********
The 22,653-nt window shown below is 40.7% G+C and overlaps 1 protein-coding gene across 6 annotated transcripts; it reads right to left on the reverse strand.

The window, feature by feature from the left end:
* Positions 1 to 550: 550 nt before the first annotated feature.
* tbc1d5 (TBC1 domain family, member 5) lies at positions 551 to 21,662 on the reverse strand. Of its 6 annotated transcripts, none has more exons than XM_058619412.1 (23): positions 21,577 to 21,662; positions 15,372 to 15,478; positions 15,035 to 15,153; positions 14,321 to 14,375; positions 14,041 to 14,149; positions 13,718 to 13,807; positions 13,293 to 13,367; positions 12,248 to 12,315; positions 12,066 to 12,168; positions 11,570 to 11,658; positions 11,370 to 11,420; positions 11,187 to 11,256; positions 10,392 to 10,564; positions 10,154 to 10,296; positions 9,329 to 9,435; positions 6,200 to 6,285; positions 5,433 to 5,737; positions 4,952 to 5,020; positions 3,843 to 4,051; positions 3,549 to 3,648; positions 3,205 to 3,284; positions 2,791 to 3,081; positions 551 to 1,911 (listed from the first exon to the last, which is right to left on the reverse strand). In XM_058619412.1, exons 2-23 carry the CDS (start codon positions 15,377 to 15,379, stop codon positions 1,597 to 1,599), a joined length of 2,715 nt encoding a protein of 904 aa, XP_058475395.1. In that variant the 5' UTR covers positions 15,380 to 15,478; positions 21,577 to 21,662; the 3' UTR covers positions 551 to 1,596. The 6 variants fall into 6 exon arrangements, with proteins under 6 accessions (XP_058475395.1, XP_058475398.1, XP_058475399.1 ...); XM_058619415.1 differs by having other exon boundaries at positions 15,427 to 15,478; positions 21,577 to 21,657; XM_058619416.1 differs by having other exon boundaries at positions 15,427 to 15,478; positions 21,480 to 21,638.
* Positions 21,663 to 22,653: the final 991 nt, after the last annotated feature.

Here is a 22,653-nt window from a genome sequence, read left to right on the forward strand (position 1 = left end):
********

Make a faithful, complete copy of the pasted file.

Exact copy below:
The 22,653-nt window shown below is 40.7% G+C and overlaps 1 protein-coding gene across 6 annotated transcripts; it reads right to left on the reverse strand.

The window, feature by feature from the left end:
* Positions 1 to 550: 550 nt before the first annotated feature.
* tbc1d5 (TBC1 domain family, member 5) lies at positions 551 to 21,662 on the reverse strand. Of its 6 annotated transcripts, none has more exons than XM_058619412.1 (23): positions 21,577 to 21,662; positions 15,372 to 15,478; positions 15,035 to 15,153; positions 14,321 to 14,375; positions 14,041 to 14,149; positions 13,718 to 13,807; positions 13,293 to 13,367; positions 12,248 to 12,315; positions 12,066 to 12,168; positions 11,570 to 11,658; positions 11,370 to 11,420; positions 11,187 to 11,256; positions 10,392 to 10,564; positions 10,154 to 10,296; positions 9,329 to 9,435; positions 6,200 to 6,285; positions 5,433 to 5,737; positions 4,952 to 5,020; positions 3,843 to 4,051; positions 3,549 to 3,648; positions 3,205 to 3,284; positions 2,791 to 3,081; positions 551 to 1,911 (listed from the first exon to the last, which is right to left on the reverse strand). In XM_058619412.1, exons 2-23 carry the CDS (start codon positions 15,377 to 15,379, stop codon positions 1,597 to 1,599), a joined length of 2,715 nt encoding a protein of 904 aa, XP_058475395.1. In that variant the 5' UTR covers positions 15,380 to 15,478; positions 21,577 to 21,662; the 3' UTR covers positions 551 to 1,596. The 6 variants fall into 6 exon arrangements, with proteins under 6 accessions (XP_058475395.1, XP_058475398.1, XP_058475399.1 ...); XM_058619415.1 differs by having other exon boundaries at positions 15,427 to 15,478; positions 21,577 to 21,657; XM_058619416.1 differs by having other exon boundaries at positions 15,427 to 15,478; positions 21,480 to 21,638.
* Positions 21,663 to 22,653: the final 991 nt, after the last annotated feature.

Here is a 22,653-nt window from a genome sequence, read left to right on the forward strand (position 1 = left end):